In this short fictional story our 16-year-old writer describes an anxiety attack, a mental health issue affecting increasing numbers of young people at school.
Zahra Anwar is the joint winner of the University of Warwick’s third annual Writing Wrongs Schools’ Competition, organised by the Centre for Human Rights in Practice. This is her winning feature which she reworked during her internship with Lacuna Magazine.
Eyes blurry; head spinning.
She grabbed the wall to keep herself up.
Her vision went black.
She must have cut her hand as she fell because when she woke her wrist was bandaged, and pain was shooting through her fingertips.
A strange man in a white coat appeared before her, and she was afraid of the clipboard in his hands and the bright smile that overtook his face.
The next few hours were a blur, and when she got home she found herself still trapped in that hospital room with questions filling her mind.
The doctor had said that it had been a panic attack and, shortly after, she was diagnosed with anxiety.
The word made her teeth itch and her fingers numb.
Her parents avoided using it.
They tiptoed around like she was a china doll that would shatter if mishandled.
She tried not to watch as they paced, pondering how to approach this stranger who inhabited the body of their once pink-cheeked little girl.
Her skin had since lost its bright pigment and she had grown taller and more pallid as the years had passed.
But the little girl still remained, trapped within her mind. Sometimes she would break through the wall with an agitated cry.
She would jump up, run before her parents, and scream at the top of her lungs: “I’M STILL HERE!”
A wave of euphoria would overtake her younger self as she collapsed in relief.
But when she opened her eyes again, she would still be sitting in the same position as before, tears running down her cheeks and fists clenched in anger.
When she looked down she would see fingernail crescents on the insides of her palms.
Sunrise was her favourite part of the day.
But as much as she wanted to stay forever in her cocoon, each morning she was forced to leave for a place where her anxiety once again took control.
In the corner of the classroom, endless hours passed by.
She would often daydream, blocking out her classmates and entrancing herself with thoughts of an open blue sky.
A vast field enveloped in a spectrum of flowers, instead of the same familiar faces and the grey tone of the classroom walls.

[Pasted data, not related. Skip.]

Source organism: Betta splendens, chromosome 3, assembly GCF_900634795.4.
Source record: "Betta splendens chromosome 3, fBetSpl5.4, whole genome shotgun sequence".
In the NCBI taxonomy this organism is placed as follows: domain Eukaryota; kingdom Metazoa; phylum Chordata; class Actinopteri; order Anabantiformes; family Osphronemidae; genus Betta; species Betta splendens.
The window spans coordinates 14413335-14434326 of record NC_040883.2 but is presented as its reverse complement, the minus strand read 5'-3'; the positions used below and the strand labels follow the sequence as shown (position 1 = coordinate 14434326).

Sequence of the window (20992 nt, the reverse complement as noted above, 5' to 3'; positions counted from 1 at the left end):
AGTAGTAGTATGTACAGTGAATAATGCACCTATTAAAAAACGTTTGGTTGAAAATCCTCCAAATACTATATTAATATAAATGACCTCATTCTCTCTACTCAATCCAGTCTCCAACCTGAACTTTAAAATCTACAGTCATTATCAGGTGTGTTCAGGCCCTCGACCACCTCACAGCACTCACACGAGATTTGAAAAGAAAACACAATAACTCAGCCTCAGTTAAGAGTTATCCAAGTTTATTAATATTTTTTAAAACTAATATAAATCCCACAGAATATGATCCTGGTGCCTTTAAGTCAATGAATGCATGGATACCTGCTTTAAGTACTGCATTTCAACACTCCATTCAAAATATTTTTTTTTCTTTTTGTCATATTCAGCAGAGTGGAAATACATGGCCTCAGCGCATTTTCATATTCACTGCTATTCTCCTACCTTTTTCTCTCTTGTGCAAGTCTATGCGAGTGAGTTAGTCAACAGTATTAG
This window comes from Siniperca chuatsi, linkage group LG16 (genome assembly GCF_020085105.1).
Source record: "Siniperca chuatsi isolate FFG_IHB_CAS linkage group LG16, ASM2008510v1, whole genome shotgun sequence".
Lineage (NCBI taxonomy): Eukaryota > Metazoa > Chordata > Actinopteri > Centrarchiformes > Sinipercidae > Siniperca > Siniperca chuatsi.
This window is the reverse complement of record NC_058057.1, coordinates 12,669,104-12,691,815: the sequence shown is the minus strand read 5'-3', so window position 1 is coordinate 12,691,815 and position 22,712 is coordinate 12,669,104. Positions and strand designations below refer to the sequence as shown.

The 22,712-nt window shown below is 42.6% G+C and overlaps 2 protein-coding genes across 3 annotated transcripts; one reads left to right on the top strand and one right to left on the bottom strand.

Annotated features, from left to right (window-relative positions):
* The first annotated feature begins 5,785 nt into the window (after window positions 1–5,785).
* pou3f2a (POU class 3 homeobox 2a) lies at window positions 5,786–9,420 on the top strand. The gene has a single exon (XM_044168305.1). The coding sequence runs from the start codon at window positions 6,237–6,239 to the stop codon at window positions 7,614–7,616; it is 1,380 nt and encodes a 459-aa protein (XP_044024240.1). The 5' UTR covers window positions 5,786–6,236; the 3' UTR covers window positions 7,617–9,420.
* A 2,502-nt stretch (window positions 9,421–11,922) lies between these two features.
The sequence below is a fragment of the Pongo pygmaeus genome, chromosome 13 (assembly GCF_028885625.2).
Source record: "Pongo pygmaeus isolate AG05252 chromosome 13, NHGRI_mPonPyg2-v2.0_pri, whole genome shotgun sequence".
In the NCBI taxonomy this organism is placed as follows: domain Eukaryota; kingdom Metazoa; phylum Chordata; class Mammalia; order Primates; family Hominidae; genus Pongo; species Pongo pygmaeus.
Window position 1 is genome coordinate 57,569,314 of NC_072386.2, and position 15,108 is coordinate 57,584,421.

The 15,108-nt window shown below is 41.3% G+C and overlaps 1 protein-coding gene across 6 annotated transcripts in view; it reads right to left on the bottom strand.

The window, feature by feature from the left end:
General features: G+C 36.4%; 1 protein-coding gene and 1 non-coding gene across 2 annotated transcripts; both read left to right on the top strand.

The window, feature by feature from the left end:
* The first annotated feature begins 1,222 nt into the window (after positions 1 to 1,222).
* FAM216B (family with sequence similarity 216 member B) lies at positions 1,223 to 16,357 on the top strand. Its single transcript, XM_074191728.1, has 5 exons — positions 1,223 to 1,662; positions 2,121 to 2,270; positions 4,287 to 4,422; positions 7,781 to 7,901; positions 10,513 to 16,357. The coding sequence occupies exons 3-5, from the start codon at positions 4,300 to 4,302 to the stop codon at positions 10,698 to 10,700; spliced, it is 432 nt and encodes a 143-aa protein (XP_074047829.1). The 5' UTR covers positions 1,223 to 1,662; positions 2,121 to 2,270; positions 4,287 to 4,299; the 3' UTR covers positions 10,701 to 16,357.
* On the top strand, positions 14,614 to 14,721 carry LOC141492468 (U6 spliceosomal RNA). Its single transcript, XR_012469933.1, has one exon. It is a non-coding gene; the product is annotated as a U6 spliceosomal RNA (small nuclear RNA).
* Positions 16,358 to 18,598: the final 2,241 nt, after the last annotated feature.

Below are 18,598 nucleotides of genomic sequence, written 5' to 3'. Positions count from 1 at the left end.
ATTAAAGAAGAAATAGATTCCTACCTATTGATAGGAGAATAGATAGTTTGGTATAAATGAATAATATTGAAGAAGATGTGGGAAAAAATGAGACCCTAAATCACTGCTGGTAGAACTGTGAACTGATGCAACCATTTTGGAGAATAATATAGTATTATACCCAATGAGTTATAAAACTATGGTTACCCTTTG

Blissful birdsong, rather than the shrieks and torment that filled the space around her.
But the negative thoughts always forced a way in.
She recalls the warm August morning when she had sat on the step outside of her home, shaking.
It was the first time that her parents had left her home alone since she had been diagnosed.
She watched the quiet street, anxiously longing for the car to pull up.
Time slowed to a dismal drag.
Each moment that passed became more excruciating, and she struggled to block out the dark thoughts.
What if her parents never came back?
What if they had finally had enough?
The thoughts irritated the corner of her mind, like an itch that she could not reach.
She squeezed her eyes shut.
She wanted to block out the noise.
She wanted it to stop.
When she opened her eyes she was sitting at her desk at the back of the class. But as she glanced up her eyes were met with stares from her peers.
She realised she had been crying.
The anxiety monster perched on her left shoulder began to whisper fearful thoughts and irrational worries into her ear.
She felt like her chest was being compressed by elephants. Or her heart was trapped in a bird cage, beating so fast that her ribs ached.
She felt a sweat bead stream down the side of her face as her breath became the loudest thing in the room.
Head spinning, heart racing.
Stumbling down the hallway, one foot in front of the other.
Locking the stall door, collapsing onto the cold tiles.
Chest heaving, hands shaking.
It was happening again.
Main image by Gerd Altmann
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